Black pupils 'Aiming High'
Press release issued: 15 January 2007
Have black schoolchildren in the UK made advances in their educational performance as a result of the government’s Aiming High project? Professor of Education, Leon Tikly will be presenting a national report on the project in Bristol today at the second HOPE [Helping Outstanding Pupils Educationally] conference.
Have black schoolchildren in the UK made advances in their educational performance as a result of the government’s Aiming High project? Bristol University Professor of Education, Leon Tikly will be presenting a national report on the project in Bristol today at the second HOPE (Helping Outstanding Pupils Educationally) conference.
Representatives from over 70 local schools and black community organisations will attend the conference, organised by Bristol Local Authority and led by Bristol Ethnic Minority Achievement Service.
The Aiming High: African Caribbean Achievement project was launched by the Department for Education and Skills (DfES) in 2003. Thirty schools were initially selected (this has now been increased to 100), with the aim of developing a whole-school approach to raising the achievement of African Caribbean pupils. The school leaders were provided with extra resources for leadership, support and training. As part of the pilot, the DfES commissioned researchers from the University of Bristol, the Institute of Education and Birmingham Local Authority to undertake an independent evaluation of the results.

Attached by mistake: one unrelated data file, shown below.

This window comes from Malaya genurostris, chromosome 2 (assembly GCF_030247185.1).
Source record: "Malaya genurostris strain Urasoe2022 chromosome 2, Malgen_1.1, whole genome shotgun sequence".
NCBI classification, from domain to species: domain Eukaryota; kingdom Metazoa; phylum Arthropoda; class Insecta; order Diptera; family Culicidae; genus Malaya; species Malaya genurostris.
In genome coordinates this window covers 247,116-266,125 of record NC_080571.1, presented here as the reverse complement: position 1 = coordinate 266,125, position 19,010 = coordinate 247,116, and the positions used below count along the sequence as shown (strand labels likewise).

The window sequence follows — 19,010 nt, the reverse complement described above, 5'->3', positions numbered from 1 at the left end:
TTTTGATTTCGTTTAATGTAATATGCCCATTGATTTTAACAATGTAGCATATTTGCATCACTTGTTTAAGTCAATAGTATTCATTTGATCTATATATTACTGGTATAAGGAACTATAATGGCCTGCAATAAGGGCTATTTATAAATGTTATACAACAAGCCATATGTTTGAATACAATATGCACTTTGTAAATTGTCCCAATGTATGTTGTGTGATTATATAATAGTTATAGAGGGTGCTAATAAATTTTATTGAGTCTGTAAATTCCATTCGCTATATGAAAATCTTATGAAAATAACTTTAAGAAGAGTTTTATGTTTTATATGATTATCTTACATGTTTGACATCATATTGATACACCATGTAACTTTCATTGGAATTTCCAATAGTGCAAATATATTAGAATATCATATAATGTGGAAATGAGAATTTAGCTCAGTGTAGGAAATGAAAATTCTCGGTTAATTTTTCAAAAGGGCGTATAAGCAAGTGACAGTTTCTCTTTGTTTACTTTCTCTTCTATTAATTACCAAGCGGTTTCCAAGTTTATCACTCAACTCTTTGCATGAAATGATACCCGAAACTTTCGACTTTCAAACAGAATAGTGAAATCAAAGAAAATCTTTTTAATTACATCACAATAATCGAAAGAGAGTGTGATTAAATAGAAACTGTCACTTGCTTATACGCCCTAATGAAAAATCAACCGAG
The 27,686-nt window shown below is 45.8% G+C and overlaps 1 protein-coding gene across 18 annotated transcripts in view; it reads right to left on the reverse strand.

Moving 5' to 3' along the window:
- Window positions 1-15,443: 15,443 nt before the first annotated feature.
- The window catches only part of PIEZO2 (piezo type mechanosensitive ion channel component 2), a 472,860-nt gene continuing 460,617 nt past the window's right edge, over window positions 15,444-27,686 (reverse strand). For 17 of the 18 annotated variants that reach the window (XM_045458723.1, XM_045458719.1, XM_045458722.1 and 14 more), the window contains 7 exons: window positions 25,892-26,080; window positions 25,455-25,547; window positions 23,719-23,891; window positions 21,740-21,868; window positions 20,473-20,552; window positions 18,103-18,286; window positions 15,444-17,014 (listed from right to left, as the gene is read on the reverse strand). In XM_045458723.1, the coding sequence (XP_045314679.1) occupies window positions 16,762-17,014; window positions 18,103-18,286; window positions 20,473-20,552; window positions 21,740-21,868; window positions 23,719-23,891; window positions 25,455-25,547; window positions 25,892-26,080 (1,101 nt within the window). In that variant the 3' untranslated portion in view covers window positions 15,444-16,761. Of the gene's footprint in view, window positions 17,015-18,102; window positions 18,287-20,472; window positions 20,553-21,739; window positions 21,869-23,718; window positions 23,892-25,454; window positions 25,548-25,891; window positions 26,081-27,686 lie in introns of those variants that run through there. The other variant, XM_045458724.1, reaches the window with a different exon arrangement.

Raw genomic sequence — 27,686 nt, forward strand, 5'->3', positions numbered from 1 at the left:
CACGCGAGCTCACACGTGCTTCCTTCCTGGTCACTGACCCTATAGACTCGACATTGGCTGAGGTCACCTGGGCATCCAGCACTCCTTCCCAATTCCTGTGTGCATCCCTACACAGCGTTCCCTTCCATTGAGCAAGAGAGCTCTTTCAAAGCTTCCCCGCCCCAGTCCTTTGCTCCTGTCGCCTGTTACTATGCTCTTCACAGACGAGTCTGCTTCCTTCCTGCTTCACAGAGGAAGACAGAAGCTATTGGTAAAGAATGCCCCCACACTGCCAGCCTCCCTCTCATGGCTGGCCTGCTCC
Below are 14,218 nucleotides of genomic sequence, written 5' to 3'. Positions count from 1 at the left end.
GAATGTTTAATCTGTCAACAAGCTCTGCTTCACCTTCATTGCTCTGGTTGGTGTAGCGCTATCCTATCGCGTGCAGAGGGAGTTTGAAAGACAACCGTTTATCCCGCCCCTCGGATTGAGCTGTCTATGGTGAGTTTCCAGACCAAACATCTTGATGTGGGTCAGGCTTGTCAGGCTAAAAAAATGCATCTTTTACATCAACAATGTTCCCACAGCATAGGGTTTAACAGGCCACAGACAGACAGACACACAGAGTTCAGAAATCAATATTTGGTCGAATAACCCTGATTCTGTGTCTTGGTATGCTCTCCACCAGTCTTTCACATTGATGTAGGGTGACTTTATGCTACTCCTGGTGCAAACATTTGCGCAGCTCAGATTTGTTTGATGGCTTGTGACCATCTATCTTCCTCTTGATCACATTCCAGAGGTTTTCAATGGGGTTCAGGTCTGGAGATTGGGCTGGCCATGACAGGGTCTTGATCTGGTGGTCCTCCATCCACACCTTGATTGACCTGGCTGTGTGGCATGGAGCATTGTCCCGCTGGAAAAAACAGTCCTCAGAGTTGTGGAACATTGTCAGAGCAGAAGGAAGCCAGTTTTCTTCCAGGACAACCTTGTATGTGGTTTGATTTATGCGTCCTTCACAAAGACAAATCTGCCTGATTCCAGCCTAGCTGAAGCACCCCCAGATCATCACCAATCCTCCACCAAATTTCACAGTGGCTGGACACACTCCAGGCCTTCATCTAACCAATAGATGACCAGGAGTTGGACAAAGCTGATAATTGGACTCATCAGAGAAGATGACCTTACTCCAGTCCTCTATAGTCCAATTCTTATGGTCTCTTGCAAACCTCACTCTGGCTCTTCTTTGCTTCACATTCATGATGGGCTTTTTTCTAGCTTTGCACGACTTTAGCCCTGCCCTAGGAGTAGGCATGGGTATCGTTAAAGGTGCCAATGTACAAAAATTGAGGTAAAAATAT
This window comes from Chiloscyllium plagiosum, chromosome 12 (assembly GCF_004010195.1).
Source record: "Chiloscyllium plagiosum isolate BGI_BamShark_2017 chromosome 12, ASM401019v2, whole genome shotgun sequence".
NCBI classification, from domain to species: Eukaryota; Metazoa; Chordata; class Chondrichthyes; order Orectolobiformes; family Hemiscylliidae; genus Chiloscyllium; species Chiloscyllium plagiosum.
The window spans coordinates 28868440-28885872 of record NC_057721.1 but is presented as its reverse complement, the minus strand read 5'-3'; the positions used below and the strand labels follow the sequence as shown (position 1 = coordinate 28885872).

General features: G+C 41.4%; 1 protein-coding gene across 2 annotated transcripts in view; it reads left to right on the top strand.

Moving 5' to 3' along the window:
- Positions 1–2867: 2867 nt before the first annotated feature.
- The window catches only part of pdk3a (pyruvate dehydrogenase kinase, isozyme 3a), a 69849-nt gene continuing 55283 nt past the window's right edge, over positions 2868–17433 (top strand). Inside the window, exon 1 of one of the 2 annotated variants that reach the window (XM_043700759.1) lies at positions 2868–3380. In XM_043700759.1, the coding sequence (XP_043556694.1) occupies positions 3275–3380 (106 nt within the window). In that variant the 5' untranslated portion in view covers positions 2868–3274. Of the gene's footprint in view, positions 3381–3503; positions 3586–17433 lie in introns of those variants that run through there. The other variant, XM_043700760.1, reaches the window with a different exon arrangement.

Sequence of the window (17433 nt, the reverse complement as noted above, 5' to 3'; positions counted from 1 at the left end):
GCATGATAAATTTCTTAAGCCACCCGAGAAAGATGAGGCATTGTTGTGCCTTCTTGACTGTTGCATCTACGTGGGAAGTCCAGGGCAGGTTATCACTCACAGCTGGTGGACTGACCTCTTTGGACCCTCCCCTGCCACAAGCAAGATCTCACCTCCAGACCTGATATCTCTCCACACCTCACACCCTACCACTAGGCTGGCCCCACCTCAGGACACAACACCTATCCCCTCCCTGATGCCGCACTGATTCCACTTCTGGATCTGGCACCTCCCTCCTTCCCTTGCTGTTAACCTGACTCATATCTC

The researchers found that many pupils who received extra help raised their attainment dramatically. For example, they noted a significant rise in the number of 14-year-old black Caribbean boys achieving at least Level 5 in tests: a 13 per cent increase in maths, 12 per cent in English and 3.5 per cent in science. These rates were above average for the schools concerned (three are in Bristol), and above the UK average for black Caribbean boys.
The Bristol evaluation team consisted of Professor Tikly in the University’s Graduate School of Education and Jo Haynes and Chamion Caballero in the Department of Sociology. Also involved were Dr John Hill from Birmingham LEA and Professor David Gillborn from the University of London’s Institute of Education.
Professor Tikly said: “The consistent under-achievement of Black Caribbean learners in English schools has been a blight on our education system and a cause for concern and anger within the black community for half a century.
“Our evaluation of the Aiming High project shows the positive results that can be achieved when the government, together with local authorities, schools and the black communities, work together to overcome the specific barriers to achievement facing black youngsters and especially black boys.
“It is indeed fitting, as we celebrate the 200th anniversary of the abolition of slavery, that the University is working with the Local Authority and the local community to find ways to ensure that all of our children – including those of Black Caribbean heritage – will have the chance to achieve their full potential.”